(WFI) Canadian IOC member Dick Pound tells INSIDER he is surprised that FIFA president Sepp Blatter resigned so soon after being re-elected for a fifth term on May 29.

“He was elected with a comfortable majority. What has changed his mind in the interim?” Pound said.

IOC member Dick Pound (WFI)

“Most politicians would think a win, with the margin he had, was essentially a landslide.”

The outspoken former World Anti-Doping Agency chief spearheaded IOC reforms in the late 1990s after the Salt Lake City bribery scandal shook the Olympic Movement. He and Blatter are both IOC representatives on the WADA Foundation Board.

“He’s certainly been around the game a while and knows it very well. I guess the problem is in any of these things, that if you take credit when the sun shines, you’ve also got to assume responsibility when it doesn’t, when it rains,” Pound said.

What were the lessons for FIFA from the scandal that brought the IOC to its knees?

“What FIFA could learn from that is it’s far better for you, the organisation, to manage your own process of reform and the installation of proper governance than it is for some outside agency such as the U.S. courts to do it for you,” Pound said.

“We had the same kind of pressure from the U.S. Congress, and we said we are not going to negotiate reforms with the U.S. Congress,” he explained.

“We’ll do it ourselves. When we’ve got it done and in place, then we’ll be happy to meet with the U.S. Congress and tell them what we’ve done, which is exactly what we did.”

Instead of quitting this week, Blatter will leave FIFA only when a successor is appointed, which may not be for another eight or nine months. Despite botching the four-year reforms process following the 2018/2022 World Cup bidding scandal, the Swiss – to many people’s dismay – is staying on and has pledged to work on new reforms with FIFA audit and compliance chef Domenico Scala.

Meanwhile, Canadian Soccer Association board member Amelia Salehabadi-Fouques said Canada ought to withdraw from CONCACAF and FIFA after the Women’s World Cup ends July 5.

“After the World Cup, we should put things on ice or see what’s happening. I don’t want us to engage in bidding for the 2026 [FIFA World Cup] or whatever,” Fouques, a Montreal-based lawyer, said. “We should say for now, it can be momentary, but we cut our links to CONCACAF and FIFA.”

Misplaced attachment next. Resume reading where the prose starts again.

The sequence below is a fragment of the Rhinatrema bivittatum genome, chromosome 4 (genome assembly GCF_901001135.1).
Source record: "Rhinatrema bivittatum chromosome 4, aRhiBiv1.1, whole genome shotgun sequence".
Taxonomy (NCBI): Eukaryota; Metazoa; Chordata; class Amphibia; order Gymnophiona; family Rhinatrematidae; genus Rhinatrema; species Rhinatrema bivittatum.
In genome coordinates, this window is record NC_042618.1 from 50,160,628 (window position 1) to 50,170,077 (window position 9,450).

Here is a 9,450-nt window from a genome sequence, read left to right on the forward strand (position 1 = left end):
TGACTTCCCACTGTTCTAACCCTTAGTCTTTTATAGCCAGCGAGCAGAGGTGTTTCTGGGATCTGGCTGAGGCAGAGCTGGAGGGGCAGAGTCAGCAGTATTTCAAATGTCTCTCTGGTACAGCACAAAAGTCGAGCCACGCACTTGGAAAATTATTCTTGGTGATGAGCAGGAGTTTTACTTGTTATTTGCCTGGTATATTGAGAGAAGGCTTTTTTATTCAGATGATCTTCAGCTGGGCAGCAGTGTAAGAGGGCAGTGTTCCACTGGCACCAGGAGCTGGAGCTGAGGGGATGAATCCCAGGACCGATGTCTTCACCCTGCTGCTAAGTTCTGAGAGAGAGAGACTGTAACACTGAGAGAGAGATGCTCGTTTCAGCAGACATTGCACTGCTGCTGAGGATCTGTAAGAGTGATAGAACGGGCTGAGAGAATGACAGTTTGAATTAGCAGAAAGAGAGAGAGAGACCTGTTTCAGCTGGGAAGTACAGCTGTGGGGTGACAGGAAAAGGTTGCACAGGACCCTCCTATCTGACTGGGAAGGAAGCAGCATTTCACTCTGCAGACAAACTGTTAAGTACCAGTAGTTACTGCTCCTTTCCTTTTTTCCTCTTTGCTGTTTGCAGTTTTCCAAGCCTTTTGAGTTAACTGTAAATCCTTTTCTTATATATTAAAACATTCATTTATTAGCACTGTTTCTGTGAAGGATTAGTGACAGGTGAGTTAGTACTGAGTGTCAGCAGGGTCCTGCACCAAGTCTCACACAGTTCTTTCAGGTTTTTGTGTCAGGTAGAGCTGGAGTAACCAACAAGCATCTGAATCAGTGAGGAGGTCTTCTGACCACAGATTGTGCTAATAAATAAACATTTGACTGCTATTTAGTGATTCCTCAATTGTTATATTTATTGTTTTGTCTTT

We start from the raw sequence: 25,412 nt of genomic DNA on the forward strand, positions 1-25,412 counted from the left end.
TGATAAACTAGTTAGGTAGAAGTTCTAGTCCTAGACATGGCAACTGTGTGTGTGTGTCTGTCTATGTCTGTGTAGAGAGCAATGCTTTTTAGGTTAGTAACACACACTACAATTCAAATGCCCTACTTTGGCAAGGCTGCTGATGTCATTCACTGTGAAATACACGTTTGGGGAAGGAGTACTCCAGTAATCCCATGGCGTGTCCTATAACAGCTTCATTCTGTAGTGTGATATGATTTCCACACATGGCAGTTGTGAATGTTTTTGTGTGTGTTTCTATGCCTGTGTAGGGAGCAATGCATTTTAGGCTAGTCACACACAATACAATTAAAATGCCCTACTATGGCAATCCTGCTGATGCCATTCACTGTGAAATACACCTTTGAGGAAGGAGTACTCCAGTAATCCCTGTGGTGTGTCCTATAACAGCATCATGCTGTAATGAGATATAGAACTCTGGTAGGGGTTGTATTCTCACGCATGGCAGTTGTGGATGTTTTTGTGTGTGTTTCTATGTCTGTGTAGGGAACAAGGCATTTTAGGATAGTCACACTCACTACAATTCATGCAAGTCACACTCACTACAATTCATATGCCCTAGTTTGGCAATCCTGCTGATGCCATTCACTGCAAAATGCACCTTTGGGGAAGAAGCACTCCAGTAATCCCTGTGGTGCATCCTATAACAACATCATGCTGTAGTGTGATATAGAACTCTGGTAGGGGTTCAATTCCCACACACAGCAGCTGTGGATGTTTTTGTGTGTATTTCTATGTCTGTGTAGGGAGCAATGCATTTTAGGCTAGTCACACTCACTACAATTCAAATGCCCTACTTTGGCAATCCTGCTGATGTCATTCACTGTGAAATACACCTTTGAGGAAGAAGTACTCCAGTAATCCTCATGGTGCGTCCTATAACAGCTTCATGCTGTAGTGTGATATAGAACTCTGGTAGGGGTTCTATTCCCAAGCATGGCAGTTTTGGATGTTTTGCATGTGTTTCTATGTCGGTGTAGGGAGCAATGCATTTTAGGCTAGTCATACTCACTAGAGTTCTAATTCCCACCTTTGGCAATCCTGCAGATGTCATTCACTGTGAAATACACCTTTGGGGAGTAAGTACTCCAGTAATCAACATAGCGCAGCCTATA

The 2013 board appointee Fouques, who held legal positions with Bombardier and Bell Canada International, is a sports law specialist who wants the CSA to adopt its own transparency reforms. CSA does not publish its financial reports, but president Victor Montagliani said last year that it runs on an annual budget of $20 million to $22 million.

“This thing of secrecy, I don’t know where it comes from, but it has no place in corporations which do receive subsidies and where we as a parent pay, we don’t know where the money goes,” Fouques said.

CSA held an extraordinary board meeting and decided to vote for Prince Ali bin al-Hussein of Jordan, but Blatter had a 133-73 edge in the first ballot, falling short of the two-thirds required. Ali conceded victory before a second ballot could be held.

After the vote, the CSA issued a statement to congratulate Blatter “and call on him to demand only the highest levels of accountability.”

“In respect of our core values of transparency and accountability, we are emphatic in the need to have reform and good governance as the ultimate priorities to ensure the betterment of our sport,” the statement said.

There are signs the years of FIFA controversy that culminated in the Swiss and U.S. police action have had an adverse effect on the Canada 2015 World Cup. Three of a possible six national sponsorships were sold, only one of which, telecom Bell, is Canadian-headquartered. Ticket sales for the first two opening round doubleheaders in Vancouver on June 8 and 12 have slowed to a trickle, so Vancouver civic workers were offered up to 20 tickets each at 50% off regular prices.

Canada 2015 spokesman Richard Scott said organizers will gauge sales to determine whether the upper deck of the retractable-roofed stadium would be open for those matches, which feature defending champion Japan and Women’s World Cup rookies Cameroon, Ecuador and Switzerland. The June 16 United States versus Nigeria match, however, is nearing a sellout in the 48,000-seat configuration.

Scott said the CSA has sold more than 830,000 tickets with a goal of 1.5 million.

Written by Bob Mackin

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